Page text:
The Nashville Tennessean carried the story this week of a former megachurch that is putting its facility on the market. Built for a congregation of 6000, the church now averages about 850 on Sundays. They plan to use the receipts of the sale to fund two or more satellite locations. The pastor is reported to have said that worshipers prefer smaller locations where they can build friendships. “It used to be that everyone wanted to drive to a big church,” the pastor said. “Now, they want to be at a church in their community.”
I sincerely doubt his generalization that “everybody” wanted to be part of a megachurch. There are many of people who do like to attend big churches (and 850 attendance is still a big church to most of us), but there are many smaller congregations that have continued to survive and even prosper despite the growth of megachurches across our nation. A lot of folks have invested themselves in churches in their neighborhoods and communities. Different size churches offer various advantages and disadvantages to participants.
He is right on target that people want to be part of a church where they can build relationships. Although Sunday school classes are no longer the doorway to church participation and membership that they were in the past, they still provide the “hook” that keeps people involved. Large churches and megachurches have often depended on small group ministries to serve the same function of connecting people so that they can build meaningful relationships.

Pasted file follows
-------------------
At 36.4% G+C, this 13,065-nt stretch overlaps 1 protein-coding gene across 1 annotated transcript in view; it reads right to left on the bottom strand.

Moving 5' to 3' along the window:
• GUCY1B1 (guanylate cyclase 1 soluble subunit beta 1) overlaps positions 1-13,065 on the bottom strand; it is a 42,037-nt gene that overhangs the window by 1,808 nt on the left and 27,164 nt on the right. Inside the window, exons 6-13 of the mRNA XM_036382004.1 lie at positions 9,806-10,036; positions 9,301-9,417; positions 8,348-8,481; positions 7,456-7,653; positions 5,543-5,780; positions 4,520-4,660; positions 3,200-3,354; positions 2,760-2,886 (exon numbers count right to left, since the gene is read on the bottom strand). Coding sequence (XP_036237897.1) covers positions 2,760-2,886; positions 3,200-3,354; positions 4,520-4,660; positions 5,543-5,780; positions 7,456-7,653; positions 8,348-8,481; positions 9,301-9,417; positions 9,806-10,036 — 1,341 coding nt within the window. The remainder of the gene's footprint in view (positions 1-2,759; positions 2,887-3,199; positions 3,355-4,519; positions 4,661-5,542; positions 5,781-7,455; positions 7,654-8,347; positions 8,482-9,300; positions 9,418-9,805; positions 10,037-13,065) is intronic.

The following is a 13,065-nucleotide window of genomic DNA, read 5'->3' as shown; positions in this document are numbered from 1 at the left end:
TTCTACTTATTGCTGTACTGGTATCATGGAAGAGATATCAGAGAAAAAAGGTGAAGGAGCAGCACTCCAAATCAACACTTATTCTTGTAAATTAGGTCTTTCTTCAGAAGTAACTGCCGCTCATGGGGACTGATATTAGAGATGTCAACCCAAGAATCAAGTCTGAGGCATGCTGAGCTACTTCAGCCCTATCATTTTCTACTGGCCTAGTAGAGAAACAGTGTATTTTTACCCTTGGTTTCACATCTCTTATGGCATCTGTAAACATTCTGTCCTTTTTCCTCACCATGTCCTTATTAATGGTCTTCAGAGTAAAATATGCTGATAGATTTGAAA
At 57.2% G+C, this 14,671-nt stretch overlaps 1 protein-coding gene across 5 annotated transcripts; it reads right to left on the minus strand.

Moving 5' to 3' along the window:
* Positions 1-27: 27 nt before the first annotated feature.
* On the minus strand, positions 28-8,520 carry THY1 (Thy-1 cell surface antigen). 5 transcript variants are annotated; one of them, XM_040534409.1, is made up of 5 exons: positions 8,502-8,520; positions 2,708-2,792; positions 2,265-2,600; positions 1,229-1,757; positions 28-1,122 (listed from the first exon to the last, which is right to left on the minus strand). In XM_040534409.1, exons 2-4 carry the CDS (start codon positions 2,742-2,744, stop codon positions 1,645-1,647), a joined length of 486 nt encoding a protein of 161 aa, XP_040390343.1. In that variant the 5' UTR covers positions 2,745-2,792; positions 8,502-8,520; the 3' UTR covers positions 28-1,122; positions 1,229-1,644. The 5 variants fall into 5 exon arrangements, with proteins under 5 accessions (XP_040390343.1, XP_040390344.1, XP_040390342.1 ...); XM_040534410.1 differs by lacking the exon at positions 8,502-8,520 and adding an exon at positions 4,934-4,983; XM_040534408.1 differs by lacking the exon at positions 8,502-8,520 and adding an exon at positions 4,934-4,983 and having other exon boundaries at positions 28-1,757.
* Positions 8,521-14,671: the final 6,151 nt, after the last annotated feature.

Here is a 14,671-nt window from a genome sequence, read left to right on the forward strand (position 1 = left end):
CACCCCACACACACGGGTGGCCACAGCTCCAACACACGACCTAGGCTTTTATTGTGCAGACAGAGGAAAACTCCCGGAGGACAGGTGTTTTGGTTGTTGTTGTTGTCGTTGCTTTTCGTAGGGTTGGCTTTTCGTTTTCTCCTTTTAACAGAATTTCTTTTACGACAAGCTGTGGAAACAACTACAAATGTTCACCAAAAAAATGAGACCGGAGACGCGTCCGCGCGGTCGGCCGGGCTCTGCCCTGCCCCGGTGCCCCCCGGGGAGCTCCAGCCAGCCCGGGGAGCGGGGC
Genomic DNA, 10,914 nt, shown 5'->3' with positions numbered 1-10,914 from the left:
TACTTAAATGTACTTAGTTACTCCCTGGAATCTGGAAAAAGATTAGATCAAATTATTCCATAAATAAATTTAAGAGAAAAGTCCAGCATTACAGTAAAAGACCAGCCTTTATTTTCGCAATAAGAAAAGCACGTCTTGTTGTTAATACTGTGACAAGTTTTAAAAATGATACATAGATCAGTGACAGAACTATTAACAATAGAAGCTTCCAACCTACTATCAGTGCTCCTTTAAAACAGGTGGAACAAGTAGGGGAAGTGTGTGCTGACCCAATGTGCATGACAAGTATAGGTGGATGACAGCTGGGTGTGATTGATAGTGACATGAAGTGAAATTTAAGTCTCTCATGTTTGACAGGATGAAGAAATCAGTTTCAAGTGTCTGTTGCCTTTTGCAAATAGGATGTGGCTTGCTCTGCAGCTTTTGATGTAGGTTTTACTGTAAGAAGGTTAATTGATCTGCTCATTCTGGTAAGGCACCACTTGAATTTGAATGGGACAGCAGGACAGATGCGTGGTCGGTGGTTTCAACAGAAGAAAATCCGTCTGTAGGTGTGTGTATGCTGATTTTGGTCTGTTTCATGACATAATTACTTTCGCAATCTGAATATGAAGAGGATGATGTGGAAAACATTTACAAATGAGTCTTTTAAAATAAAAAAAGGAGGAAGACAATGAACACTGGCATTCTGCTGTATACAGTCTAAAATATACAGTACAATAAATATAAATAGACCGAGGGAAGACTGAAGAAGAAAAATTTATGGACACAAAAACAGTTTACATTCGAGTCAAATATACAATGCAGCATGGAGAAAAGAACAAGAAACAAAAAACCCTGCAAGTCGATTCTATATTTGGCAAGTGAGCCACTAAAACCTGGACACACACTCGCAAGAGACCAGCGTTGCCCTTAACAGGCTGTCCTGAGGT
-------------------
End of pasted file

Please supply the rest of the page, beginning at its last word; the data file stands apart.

Relationships are vital to engaging people in the life of the church. People will drive a long distance, tolerate mediocre preaching, and even listen to music that they may not like in order to be with the people they care about. This is why we should provide ways for people to connect and become part of groups where “everybody knows their name.”